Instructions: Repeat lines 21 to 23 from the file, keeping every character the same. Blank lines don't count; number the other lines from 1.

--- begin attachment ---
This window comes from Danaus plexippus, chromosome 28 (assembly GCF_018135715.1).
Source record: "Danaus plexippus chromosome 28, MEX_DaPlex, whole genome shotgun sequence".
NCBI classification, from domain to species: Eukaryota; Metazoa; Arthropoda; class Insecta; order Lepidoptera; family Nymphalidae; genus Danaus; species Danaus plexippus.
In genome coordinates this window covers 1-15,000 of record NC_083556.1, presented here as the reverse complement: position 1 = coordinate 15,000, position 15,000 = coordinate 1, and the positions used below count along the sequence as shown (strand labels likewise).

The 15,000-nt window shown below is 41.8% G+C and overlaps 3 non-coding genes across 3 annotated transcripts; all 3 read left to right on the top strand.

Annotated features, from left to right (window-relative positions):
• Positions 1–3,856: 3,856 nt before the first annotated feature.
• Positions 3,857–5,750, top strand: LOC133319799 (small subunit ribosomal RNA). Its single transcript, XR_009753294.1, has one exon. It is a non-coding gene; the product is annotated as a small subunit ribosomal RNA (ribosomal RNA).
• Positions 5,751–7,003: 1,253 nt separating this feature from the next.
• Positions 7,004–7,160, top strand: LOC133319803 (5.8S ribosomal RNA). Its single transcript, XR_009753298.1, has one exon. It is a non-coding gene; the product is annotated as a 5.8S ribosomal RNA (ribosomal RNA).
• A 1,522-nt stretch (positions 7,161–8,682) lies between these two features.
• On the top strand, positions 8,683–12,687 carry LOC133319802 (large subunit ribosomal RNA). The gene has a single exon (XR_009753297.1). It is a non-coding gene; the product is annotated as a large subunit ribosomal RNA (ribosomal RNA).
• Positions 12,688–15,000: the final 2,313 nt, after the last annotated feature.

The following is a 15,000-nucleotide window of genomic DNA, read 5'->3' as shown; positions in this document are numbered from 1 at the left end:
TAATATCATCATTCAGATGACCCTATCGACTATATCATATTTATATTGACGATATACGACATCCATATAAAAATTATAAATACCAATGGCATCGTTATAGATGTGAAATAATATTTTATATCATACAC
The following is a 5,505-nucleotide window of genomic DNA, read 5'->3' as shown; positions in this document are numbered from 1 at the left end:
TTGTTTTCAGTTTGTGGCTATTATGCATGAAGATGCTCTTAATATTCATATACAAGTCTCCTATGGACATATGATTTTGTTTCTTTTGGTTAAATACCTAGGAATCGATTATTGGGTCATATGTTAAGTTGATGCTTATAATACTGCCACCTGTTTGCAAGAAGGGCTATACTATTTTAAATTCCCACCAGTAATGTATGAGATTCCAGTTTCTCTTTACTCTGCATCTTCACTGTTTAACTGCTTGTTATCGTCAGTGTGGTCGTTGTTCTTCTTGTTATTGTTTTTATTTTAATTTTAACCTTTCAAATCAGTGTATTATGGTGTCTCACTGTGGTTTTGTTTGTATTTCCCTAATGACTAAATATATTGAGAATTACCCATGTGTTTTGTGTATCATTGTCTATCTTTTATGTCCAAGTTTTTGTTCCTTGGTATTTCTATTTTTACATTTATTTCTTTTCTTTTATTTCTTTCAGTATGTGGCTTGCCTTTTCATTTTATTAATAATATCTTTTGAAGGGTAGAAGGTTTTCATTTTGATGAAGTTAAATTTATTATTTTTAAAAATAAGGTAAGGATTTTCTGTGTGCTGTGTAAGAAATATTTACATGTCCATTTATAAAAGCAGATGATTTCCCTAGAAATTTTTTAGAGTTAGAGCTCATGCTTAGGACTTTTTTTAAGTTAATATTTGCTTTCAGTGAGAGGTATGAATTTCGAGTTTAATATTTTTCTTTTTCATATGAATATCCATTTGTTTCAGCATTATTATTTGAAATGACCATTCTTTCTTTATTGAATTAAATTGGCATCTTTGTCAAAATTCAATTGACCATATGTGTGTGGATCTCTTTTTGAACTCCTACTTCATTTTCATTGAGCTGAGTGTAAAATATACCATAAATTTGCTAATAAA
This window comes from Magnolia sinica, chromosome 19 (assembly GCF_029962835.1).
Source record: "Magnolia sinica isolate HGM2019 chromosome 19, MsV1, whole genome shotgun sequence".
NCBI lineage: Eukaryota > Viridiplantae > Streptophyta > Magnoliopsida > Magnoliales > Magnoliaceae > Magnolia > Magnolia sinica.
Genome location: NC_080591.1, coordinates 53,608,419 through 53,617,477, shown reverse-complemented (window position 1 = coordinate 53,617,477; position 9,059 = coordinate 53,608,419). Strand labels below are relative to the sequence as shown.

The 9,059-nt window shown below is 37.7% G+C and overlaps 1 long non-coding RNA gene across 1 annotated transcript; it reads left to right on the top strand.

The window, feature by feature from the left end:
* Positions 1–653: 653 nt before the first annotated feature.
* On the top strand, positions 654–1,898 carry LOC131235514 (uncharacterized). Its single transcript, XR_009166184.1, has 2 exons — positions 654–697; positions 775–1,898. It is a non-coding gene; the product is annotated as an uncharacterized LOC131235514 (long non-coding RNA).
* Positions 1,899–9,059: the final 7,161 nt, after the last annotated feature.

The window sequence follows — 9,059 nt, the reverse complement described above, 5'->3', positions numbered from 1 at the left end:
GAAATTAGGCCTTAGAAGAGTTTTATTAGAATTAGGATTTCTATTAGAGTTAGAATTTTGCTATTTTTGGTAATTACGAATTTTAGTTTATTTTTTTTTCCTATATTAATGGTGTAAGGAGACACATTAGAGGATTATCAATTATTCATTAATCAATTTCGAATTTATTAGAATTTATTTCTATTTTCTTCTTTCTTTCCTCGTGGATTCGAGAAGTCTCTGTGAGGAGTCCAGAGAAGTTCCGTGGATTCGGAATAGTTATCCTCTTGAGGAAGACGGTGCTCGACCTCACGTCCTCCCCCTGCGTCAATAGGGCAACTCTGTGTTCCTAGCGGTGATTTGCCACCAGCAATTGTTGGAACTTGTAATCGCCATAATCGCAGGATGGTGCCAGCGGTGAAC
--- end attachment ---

Genome location: NC_080591.1, coordinates 53,608,419 through 53,617,477, shown reverse-complemented (window position 1 = coordinate 53,617,477; position 9,059 = coordinate 53,608,419). Strand labels below are relative to the sequence as shown.

The 9,059-nt window shown below is 37.7% G+C and overlaps 1 long non-coding RNA gene across 1 annotated transcript; it reads left to right on the top strand.

The window, feature by feature from the left end: